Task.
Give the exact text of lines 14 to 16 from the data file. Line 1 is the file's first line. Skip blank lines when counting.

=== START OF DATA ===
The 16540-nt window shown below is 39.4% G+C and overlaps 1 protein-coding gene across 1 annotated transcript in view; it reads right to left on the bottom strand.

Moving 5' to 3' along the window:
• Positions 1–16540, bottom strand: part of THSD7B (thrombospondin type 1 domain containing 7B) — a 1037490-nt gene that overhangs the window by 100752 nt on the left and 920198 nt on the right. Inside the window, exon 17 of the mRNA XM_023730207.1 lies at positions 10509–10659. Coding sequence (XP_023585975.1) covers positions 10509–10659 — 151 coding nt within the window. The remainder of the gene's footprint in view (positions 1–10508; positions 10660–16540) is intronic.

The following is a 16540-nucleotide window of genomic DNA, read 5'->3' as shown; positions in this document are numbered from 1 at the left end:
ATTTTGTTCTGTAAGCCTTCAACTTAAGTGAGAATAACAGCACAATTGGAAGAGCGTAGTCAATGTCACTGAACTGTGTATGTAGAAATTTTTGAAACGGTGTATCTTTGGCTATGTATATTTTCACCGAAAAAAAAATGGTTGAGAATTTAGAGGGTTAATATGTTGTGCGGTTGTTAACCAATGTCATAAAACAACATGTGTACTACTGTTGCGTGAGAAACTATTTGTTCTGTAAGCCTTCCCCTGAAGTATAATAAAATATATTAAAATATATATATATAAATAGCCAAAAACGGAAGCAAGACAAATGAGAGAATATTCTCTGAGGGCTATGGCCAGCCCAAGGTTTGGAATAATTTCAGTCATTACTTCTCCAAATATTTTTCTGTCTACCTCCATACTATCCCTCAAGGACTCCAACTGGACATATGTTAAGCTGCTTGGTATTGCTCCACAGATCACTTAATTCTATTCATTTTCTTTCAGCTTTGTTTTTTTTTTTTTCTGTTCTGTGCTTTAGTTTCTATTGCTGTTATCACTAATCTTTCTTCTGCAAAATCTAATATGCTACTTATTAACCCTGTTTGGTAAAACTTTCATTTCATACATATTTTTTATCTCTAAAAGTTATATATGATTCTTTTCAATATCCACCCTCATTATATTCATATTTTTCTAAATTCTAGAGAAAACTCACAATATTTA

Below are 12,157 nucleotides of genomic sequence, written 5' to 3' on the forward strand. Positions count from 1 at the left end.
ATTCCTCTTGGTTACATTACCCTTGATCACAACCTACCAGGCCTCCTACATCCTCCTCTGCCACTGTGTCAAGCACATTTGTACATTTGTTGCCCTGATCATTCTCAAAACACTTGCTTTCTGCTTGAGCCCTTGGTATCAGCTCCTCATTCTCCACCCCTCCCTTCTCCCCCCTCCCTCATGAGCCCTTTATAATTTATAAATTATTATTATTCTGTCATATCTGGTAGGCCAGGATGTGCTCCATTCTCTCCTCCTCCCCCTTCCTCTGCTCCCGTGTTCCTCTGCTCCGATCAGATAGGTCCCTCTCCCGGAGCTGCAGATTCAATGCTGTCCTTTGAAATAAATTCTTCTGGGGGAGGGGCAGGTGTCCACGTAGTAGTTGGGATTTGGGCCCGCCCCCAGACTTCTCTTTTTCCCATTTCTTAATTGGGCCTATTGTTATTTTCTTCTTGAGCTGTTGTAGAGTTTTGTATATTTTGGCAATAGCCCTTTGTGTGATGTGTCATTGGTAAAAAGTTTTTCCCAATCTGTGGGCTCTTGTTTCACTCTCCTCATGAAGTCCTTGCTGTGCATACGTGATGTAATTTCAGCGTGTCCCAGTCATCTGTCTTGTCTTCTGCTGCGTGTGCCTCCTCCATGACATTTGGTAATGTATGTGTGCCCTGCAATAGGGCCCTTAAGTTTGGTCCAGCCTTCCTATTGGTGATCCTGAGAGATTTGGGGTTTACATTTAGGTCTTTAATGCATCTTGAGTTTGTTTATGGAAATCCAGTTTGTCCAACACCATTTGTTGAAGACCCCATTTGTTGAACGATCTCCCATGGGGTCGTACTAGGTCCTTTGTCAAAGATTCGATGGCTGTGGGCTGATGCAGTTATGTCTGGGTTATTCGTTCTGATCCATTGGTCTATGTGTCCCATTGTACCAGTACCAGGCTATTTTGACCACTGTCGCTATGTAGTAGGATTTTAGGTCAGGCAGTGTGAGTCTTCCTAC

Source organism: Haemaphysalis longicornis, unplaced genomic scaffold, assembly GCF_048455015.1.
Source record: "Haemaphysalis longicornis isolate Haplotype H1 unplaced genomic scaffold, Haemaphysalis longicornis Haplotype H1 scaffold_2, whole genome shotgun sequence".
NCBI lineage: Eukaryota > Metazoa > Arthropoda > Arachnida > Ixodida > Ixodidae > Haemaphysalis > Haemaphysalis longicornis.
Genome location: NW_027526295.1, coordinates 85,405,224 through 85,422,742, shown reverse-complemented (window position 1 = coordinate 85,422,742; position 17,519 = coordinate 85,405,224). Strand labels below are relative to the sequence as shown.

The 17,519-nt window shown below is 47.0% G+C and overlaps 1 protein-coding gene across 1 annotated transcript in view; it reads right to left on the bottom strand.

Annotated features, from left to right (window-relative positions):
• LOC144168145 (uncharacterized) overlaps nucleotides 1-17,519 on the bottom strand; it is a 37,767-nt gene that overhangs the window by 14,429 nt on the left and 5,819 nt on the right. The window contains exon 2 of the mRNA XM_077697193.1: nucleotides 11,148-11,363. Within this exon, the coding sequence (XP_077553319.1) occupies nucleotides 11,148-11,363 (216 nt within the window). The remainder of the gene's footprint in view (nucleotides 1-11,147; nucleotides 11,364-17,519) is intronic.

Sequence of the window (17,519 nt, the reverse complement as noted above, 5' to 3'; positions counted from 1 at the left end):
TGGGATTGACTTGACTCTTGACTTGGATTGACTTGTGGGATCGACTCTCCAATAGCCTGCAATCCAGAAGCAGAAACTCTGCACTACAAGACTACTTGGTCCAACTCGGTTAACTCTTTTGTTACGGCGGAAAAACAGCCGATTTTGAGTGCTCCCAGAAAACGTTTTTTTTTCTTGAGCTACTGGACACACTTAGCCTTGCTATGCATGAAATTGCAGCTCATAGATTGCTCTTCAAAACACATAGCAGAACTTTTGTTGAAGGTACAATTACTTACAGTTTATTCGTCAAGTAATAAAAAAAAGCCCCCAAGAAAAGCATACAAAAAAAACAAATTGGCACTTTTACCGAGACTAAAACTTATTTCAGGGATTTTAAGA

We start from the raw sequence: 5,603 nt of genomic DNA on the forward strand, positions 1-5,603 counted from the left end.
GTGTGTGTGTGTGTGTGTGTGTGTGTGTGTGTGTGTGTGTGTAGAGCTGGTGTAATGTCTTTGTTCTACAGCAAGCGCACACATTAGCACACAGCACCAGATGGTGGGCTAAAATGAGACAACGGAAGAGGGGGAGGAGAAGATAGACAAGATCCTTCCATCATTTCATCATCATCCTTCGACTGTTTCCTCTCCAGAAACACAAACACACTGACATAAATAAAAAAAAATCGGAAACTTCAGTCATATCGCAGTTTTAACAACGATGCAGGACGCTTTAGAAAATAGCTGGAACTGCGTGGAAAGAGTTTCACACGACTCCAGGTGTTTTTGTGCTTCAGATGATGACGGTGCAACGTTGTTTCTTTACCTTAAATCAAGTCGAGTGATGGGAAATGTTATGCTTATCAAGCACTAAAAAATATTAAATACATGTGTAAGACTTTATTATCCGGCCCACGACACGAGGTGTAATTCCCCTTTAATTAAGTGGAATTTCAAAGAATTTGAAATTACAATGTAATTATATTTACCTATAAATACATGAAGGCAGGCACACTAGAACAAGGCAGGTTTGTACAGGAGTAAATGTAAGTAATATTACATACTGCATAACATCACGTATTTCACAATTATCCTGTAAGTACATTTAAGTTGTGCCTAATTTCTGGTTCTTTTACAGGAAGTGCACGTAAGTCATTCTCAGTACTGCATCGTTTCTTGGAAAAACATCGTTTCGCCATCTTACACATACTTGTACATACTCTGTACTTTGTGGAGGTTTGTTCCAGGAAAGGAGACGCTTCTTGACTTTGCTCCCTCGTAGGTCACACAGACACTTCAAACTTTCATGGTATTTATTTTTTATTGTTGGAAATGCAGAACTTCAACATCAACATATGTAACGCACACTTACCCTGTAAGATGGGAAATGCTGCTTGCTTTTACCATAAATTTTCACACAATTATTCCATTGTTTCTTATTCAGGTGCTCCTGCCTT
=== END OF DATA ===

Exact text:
• LOC144168145 (uncharacterized) overlaps nucleotides 1-17,519 on the bottom strand; it is a 37,767-nt gene that overhangs the window by 14,429 nt on the left and 5,819 nt on the right. The window contains exon 2 of the mRNA XM_077697193.1: nucleotides 11,148-11,363. Within this exon, the coding sequence (XP_077553319.1) occupies nucleotides 11,148-11,363 (216 nt within the window). The remainder of the gene's footprint in view (nucleotides 1-11,147; nucleotides 11,364-17,519) is intronic.

Sequence of the window (17,519 nt, the reverse complement as noted above, 5' to 3'; positions counted from 1 at the left end):
TGGGATTGACTTGACTCTTGACTTGGATTGACTTGTGGGATCGACTCTCCAATAGCCTGCAATCCAGAAGCAGAAACTCTGCACTACAAGACTACTTGGTCCAACTCGGTTAACTCTTTTGTTACGGCGGAAAAACAGCCGATTTTGAGTGCTCCCAGAAAACGTTTTTTTTTCTTGAGCTACTGGACACACTTAGCCTTGCTATGCATGAAATTGCAGCTCATAGATTGCTCTTCAAAACACATAGCAGAACTTTTGTTGAAGGTACAATTACTTACAGTTTATTCGTCAAGTAATAAAAAAAAGCCCCCAAGAAAAGCATACAAAAAAAACAAATTGGCACTTTTACCGAGACTAAAACTTATTTCAGGGATTTTAAGA